• 05/20/2019
  • 05:19 PM
League Online News


AGONCILLO, Batangas – Tilapia harvests in this lakeshore town have been given a boost with the value-added fish processing technology and good manufacturing practices introduced by the Department of Science and Technology (DOST) 4-A (Calabarzon) through the Provincial Science and Technology Center (PSTC) – Batangas and Industrial Technology Development Institute (ITDI).

John Maico Hernandez, information officer and science research specialist of DOST-PSTC Batangas disclosed on Wednesday that the new value-added fish processing technology devised by the department’s ITDI shows growers how to process dried and marinated tilapia products.

“The technology aims to improve existing fish processing and combined training on the integrated current Good Manufacturing Practices (GMP), which are now benefiting the Bilibinwang Multipurpose Cooperative members here,” Hernandez said.

PSTC-Batangas gathered coop members last February 20-22, to impart to them new food processing technologies that virtually guarantee better income because they can start selling processed tilapia products, with their extended shelf-life, rather than just fresh fish.

“The cooperative has been engaged in agricultural services, mini grocery and loan services on its initial operation and has ventured into tilapia fish processing besides the huge harvest of the aquatic resources in their locality,” Hernandez added.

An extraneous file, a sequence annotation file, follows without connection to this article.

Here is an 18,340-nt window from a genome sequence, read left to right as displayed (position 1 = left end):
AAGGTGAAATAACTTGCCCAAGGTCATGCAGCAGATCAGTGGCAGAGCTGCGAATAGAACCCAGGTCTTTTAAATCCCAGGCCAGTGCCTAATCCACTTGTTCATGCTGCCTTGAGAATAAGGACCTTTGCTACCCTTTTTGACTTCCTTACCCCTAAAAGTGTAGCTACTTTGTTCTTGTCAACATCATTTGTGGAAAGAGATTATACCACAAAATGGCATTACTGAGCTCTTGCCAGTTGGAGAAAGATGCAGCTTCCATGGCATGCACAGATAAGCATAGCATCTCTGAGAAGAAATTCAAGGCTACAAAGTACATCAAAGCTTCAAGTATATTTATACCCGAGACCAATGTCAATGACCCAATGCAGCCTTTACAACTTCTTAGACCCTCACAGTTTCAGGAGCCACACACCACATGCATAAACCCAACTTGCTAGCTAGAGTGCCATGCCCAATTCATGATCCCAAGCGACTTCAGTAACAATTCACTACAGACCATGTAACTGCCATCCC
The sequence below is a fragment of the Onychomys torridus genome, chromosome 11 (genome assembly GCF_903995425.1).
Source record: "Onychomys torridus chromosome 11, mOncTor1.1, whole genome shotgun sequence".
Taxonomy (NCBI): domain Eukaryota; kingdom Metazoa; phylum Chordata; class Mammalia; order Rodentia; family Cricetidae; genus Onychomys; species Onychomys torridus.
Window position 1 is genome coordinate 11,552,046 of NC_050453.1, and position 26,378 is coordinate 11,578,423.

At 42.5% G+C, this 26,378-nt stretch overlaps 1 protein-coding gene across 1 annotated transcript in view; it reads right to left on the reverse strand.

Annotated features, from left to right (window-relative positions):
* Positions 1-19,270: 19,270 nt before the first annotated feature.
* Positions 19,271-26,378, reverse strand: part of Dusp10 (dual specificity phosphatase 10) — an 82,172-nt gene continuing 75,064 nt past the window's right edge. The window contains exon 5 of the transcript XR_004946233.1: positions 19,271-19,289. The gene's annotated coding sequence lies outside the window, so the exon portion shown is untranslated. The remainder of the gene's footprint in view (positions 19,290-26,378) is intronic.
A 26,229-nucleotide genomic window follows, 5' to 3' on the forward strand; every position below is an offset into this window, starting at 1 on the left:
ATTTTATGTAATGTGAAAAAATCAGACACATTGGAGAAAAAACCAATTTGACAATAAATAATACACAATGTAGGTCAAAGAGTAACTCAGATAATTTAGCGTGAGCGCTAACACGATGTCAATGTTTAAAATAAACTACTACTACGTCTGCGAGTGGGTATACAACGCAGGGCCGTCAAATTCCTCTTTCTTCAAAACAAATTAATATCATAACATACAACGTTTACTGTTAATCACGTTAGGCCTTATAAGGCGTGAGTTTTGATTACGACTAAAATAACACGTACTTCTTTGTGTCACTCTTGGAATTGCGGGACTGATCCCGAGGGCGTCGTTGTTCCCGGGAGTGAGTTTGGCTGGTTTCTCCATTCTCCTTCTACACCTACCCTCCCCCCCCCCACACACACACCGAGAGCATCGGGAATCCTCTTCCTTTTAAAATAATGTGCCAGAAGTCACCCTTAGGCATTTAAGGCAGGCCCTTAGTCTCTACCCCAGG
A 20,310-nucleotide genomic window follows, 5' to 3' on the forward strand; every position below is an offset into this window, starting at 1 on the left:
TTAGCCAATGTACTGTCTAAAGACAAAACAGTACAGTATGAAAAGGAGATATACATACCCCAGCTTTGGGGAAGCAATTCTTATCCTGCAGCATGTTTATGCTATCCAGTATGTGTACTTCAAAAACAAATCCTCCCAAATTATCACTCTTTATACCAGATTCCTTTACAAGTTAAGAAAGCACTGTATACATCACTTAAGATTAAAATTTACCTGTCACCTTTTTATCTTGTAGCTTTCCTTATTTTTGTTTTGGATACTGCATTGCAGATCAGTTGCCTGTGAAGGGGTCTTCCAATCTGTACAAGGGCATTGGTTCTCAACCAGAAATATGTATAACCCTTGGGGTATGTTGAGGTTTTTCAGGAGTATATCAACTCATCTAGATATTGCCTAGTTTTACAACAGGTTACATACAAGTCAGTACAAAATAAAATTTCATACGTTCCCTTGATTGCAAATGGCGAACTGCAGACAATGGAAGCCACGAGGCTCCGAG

He said DOST 4-A, through its grants-in-aid program, provided the mechanical dryer to be used by the multi-purpose coop.

The cooperative is also expected to go into full production with their “upgraded” processed tilapia products using the newly-established fish processing facility provided by DOST, with the support of the Department of Agrarian Reform (DAR).

Among the coop’s new tilapia-based products, which are expected to be a best-seller, is the “lamayo” or the semi-dried tilapia, which will benefit greatly from the new equipment.

Hernandez also explained that the training program covers critical points in fish processing, such as cleaning and de-scaling, removal of guts and gills, splitting, washing, and sorting, which could now be done more efficiently using new technology.

He said DOST-ITDI trainers also shared three styles of processing tilapia — salted, acidified (marinated), and tocino-styled. (PNA)

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